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So I have a custom control (for example a clock) that I created with html/js/css but I'd like to make it more modular, so it could be used multiple times in the same page.

So currently I have the files:

MyClock.html MyClock.js MyClock.css

But I'd like to make it into a component. This control is meant to be used by developers. So when they use it they would first include it in their page.

<script src="MyModularClock.js"></script>

Then they would use it by instantiating a new one:

var clock = new MyModularClock({renderTo: 'theTargetDiv', option1: 'blabla', option2: 'blabla'});

And it would create a Clock for them in the div ('theTargetDiv').

But they could then create another clock in the same page and target it to another div.

So basically, I'm trying to figure out the best practice to do this. I have an HTML/CSS. But since they don't include this, how would it get rendered to their page? Do I do it dynamically somehow via javascript?

Also, I'm wondering what's generally the best practice for doing something like this. Would I do it as a jquery ui widget, or should I just roll my own javascript object? I personally am leaning towards the latter, b/c my control is pretty simple and I don't want to mess with jquery's way of doing things.. but your thoughts are appreciated.

Note: the clock was just an example, you can think of any type of control: a thermometer, a grid, a graph, whatever.

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closed as off topic by cimmanon, Mario, hjpotter92, WiredPrairie, madth3 May 30 '13 at 0:49

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i would add a simple mechanism to the script so that no custom JS is required to use it. you simply automate your instantiating routine using a common classname (eg widget-clock) instead of an ID. you can also use data- attribs instead of a JSON of options. This way, it's easier to add to 1 page or 5 pages or every page at once. you simply grab all classNames "widget-clock", loop through them, instantiate a new clock using your existing routine and parsed options. this gives you "smart HTML" with semantic markup, while keeping the placeholder and config in one place. –  dandavis May 29 '13 at 17:53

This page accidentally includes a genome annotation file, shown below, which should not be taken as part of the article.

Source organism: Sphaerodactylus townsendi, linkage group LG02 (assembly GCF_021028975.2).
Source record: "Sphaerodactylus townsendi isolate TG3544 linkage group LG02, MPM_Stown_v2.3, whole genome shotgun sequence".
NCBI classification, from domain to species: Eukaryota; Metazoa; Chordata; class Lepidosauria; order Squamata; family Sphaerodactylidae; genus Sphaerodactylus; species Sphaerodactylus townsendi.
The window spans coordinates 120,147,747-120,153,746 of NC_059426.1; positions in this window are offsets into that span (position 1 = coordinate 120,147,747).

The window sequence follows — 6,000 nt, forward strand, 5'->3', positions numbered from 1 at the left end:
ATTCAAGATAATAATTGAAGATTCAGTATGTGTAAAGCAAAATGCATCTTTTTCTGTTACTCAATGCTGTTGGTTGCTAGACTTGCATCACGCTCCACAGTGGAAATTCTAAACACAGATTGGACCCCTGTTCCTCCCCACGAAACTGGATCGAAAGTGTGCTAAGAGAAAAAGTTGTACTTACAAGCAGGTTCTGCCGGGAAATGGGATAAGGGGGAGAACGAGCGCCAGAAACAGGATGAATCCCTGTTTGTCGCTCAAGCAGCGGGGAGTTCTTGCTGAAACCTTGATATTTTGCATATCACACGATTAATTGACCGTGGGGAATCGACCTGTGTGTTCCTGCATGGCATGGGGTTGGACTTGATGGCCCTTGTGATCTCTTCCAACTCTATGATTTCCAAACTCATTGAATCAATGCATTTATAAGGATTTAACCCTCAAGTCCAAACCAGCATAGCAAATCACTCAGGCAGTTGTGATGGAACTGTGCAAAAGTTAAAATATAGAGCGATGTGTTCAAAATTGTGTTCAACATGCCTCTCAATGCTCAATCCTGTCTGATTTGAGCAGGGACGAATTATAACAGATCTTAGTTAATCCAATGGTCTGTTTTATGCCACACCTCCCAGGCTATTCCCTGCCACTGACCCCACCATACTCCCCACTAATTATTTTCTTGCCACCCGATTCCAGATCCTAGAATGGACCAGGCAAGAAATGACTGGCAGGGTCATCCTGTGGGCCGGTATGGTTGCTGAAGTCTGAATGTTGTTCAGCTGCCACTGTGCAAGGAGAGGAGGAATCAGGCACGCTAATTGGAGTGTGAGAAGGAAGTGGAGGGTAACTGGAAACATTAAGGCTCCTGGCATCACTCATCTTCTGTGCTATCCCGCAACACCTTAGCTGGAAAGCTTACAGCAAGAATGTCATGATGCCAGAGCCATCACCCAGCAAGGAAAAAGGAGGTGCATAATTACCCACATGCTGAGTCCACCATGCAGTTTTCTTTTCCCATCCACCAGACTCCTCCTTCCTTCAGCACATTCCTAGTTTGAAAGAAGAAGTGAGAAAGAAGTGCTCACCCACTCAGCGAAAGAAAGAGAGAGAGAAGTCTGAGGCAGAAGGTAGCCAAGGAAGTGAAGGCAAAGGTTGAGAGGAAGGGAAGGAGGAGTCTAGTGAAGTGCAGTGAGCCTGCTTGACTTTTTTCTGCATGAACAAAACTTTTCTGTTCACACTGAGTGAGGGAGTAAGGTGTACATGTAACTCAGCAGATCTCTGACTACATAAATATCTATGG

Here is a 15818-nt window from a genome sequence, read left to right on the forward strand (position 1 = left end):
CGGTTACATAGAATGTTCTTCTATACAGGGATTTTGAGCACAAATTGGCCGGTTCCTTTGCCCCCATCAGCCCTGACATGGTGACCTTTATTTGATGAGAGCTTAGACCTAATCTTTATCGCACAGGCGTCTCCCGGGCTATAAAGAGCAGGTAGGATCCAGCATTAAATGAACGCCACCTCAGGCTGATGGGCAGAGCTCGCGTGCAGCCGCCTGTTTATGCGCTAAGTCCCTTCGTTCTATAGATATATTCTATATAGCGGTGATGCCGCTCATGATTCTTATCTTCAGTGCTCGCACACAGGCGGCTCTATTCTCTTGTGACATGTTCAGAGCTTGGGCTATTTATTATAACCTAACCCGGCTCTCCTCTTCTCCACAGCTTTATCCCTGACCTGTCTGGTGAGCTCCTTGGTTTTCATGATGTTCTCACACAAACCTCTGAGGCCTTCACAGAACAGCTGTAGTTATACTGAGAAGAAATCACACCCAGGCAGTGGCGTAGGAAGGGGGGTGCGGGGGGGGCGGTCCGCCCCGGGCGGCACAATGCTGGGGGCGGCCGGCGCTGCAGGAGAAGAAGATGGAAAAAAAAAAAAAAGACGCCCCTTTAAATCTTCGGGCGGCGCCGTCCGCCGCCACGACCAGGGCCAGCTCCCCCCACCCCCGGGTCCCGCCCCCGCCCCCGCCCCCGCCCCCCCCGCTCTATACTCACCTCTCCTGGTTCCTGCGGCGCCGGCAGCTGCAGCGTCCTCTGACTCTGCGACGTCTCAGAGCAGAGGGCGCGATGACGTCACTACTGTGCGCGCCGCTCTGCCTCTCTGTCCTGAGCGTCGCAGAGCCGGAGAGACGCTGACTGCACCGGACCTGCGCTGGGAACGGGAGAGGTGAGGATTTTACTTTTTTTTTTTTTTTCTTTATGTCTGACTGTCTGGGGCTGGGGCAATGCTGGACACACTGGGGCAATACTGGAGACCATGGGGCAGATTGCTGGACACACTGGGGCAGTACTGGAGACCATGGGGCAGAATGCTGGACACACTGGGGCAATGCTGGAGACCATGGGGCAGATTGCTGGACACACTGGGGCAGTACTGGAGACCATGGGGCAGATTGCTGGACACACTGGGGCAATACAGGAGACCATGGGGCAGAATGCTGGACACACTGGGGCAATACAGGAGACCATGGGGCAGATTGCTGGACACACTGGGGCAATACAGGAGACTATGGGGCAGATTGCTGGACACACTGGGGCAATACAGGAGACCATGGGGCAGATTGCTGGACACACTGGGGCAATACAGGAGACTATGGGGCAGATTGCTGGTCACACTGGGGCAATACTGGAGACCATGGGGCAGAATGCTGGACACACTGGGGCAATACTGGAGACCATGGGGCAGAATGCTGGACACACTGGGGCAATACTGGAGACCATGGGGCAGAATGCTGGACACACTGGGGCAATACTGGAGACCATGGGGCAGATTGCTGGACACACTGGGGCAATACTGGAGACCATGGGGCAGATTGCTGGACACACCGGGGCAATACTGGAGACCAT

1 Answer 1

First of all, you would want to get rid of MyClock.html, as HTML would be generated by JavaScript.

And with CSS you have two options, both are used quite frequently. If you have lots of CSS, keep the CSS file and inform the user about the need to include it. This approach is used e.g. by jGauge.

More convenient for the user (and less convenient for you) is to handle all styling by JavaScript. Then you would have only one js file, which would be included for each widget the user wants to use. This approach is used e.g. by rGraph.

Either way, it usually works the following way. User includes your JavaScript (and possibly the CSS file), creates a div tag and calls your API to have it decorated.

Edit: As for the jQuery vs own JavaScript object choice. If you go the jQuery option, you require the user to use jQuery as well, so unless it helps you greatly, I would vote for the JavaScript option.

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thanks, I ended up going with jquery ui widget factory –  foreyez May 30 '13 at 18:01

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